Trading Up to a WR -- Liabilities?


30 replies to this topic
  • mrgem

Posted January 13, 2014 - 09:33 AM

#1

I am a "senior" rider (in my 60s, but pretty fit), but am fairly competent at riding briskly offroad. I've been riding on and off road since Lyndon Johnson was president. I've also owned all kinds of dirt and DS bikes -- including a 65 Ducati Mountaineer, and several 2-stroke YZs, I am also shorter/smaller (5'9" with a 30.5-inch inseam and 165 lbs) than most of the young(er) guys I ride with.

 

For many years, I've been (barely) keeping up with my friends' WRs, CFRXs, EXCs, TEs, and KLXs on the rocky technical trails around here. I have have more or less decided, that I'm punishing myself unecessarily by riding my trusty (but VERY heavy -- 320 lbs wet -- not counting the tools and other stuff strapped on to the bike) DR-Z400 over terrain and at speeds that the bike -- as good as it is -- was never intended to be ridden. 

 

It is not uncommon for me to get halfway through a steep boulder field, fall over or stall and hope my buddies miss me and come back to help me get the bike back up and going, although I can usually do it myself with a little grunting and cussing. Nevertheless, I believe that a lighter bike will make me more competitive. It looks like a WR will save me at least 40 lbs - maybe more.

 

So...I've been looking at WR250Fs, but have not found one that really checks all my boxes -- so my search has now turned to the  450s -- that seem to be more plentiful. Money IS an object, so my search has concentrated on older WRs -- most of them 2005-2006s. But I have located a 2003 for sale that is priced right. But the bike has some obvious liabilities. First and foremost, the bike has been sitting for several years. It won't start. My suspicion is that the carb is in need of a rebuild, but it could be something worse. It also has an aftermarket exhaust -- from which the owner has removed the spark arrestor. So that's worrisome, since quiet riding is important to me.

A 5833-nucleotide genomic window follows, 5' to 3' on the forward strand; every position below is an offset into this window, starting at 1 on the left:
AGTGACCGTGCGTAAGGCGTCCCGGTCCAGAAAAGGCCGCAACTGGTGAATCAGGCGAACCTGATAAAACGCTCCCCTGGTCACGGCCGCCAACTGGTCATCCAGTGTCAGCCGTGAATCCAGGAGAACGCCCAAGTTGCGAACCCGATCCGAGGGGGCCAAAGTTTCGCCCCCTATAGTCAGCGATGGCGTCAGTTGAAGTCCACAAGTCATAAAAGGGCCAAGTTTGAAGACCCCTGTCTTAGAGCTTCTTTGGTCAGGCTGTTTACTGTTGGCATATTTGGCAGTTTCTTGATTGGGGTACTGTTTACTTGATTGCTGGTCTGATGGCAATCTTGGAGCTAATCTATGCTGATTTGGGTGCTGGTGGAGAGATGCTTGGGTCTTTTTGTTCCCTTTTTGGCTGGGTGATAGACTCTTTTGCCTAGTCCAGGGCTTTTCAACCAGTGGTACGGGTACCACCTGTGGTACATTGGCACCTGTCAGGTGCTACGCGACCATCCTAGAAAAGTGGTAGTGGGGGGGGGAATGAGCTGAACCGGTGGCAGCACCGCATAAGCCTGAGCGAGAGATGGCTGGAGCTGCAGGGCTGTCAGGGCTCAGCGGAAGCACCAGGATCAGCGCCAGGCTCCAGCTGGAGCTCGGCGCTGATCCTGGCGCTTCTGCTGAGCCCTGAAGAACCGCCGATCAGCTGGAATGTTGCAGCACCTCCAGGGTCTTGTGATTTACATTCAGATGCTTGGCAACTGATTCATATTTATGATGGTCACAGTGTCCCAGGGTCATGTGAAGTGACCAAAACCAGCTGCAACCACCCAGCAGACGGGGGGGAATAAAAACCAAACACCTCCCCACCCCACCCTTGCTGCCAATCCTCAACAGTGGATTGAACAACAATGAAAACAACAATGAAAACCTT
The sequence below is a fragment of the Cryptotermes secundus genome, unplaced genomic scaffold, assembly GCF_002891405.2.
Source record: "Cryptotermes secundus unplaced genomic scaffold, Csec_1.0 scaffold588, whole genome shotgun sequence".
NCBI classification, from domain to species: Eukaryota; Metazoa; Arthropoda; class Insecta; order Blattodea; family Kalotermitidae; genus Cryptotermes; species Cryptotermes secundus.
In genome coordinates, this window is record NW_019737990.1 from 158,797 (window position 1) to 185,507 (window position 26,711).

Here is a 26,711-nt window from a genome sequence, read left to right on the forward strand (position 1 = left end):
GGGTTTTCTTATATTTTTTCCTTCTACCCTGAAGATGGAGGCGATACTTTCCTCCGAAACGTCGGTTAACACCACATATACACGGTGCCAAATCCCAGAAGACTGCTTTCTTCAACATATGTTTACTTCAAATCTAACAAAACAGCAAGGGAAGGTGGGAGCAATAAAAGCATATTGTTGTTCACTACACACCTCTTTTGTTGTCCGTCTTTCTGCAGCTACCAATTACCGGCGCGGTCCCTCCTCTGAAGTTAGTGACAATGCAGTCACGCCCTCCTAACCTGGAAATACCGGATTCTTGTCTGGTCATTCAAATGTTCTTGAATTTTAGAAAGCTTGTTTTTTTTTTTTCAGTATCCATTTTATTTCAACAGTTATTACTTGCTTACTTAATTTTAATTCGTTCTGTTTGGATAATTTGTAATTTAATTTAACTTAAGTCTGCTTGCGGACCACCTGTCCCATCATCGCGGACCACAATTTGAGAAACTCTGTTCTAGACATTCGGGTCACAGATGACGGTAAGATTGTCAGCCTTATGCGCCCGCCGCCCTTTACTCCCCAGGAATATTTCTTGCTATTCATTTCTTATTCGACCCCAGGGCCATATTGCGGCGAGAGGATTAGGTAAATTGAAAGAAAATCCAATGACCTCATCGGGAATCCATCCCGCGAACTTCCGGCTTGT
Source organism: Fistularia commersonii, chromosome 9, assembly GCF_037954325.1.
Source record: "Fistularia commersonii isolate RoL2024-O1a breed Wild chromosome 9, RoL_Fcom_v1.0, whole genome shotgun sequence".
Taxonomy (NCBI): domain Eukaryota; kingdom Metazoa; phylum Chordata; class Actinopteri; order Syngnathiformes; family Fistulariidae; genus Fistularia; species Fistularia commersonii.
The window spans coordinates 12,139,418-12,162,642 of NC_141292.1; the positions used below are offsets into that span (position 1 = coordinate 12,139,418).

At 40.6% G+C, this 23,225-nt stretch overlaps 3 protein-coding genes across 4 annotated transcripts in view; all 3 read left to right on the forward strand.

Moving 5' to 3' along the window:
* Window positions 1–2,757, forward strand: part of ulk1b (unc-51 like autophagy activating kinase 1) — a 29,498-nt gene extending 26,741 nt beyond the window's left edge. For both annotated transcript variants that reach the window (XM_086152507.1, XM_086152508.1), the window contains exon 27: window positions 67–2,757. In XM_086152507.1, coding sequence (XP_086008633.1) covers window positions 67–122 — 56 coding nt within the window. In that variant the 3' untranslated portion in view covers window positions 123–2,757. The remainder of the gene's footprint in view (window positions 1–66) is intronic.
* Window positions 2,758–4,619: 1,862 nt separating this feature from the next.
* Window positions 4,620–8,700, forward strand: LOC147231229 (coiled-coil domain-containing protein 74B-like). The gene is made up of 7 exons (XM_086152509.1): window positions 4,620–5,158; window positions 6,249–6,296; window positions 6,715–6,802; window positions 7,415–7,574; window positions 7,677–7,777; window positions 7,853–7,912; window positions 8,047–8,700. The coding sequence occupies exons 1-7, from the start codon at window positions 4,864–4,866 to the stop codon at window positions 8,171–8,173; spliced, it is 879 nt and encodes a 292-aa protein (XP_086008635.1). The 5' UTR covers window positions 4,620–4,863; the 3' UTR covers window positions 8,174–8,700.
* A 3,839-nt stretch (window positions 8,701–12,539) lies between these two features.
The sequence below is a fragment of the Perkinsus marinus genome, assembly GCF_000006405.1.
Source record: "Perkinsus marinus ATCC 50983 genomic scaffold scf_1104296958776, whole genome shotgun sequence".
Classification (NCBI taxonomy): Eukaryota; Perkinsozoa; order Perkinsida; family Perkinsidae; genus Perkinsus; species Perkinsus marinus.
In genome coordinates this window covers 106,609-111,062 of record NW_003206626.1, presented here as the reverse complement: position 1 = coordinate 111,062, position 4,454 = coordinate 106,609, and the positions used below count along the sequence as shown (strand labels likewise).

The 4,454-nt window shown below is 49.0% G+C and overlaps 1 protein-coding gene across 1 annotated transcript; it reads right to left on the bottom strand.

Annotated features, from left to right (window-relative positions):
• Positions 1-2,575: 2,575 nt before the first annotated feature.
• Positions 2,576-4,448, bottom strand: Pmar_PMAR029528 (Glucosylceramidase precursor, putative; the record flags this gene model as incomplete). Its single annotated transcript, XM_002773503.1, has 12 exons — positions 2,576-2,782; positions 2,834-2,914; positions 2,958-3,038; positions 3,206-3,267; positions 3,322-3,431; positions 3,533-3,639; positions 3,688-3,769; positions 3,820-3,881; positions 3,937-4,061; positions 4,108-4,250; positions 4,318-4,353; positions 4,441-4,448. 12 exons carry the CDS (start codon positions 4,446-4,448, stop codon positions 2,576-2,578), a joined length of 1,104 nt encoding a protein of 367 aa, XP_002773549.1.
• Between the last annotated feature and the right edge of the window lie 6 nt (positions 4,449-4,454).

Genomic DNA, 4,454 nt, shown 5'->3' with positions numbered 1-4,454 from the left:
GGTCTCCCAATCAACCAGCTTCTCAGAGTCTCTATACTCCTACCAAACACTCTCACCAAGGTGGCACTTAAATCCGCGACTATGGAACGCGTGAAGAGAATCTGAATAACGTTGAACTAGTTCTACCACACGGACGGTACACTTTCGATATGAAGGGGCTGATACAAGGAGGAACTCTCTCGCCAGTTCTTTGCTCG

I've also found the bike, with a 39-inch saddle height, to be tall and somewhat ponderous -- just as my DR-Z was, prior to the installation of a short seat, lowering links, and dropped fork tubes.

 

So my question to you guys is this: What else should I be looking for on this bike? I know all the normal stuff like compression, chain/sprocket wear and loose/worn out assemblies. The bike appears to be pretty good in all thouse respects. But short of pulling off the carb and cleaning it out, I doubt I can make this thing run quickly and easily. So I will be taking a huge risk by buying it without hearing it run and shift gears.

 

I read the list of first-gen 450 shortcomings in the FAQ thread and various other forums and there seems to be a real dichotomy on whether these bikes can be lowered without serious penalty. I ran into the same sort of disagreement when I went to lower my DR-Z. Several people told me that it would ruin the handling of the bike. This turned out NOT to be the case. I can keep up with any stock DRZ across whoops, rocks, and through turns. In fact, the bike turns better than it did stock. The only liability so far has been the rear suspension bottoms over big dips occasionally. I'm still playing with the preload and compression dampening on the rear spring to get the right balance.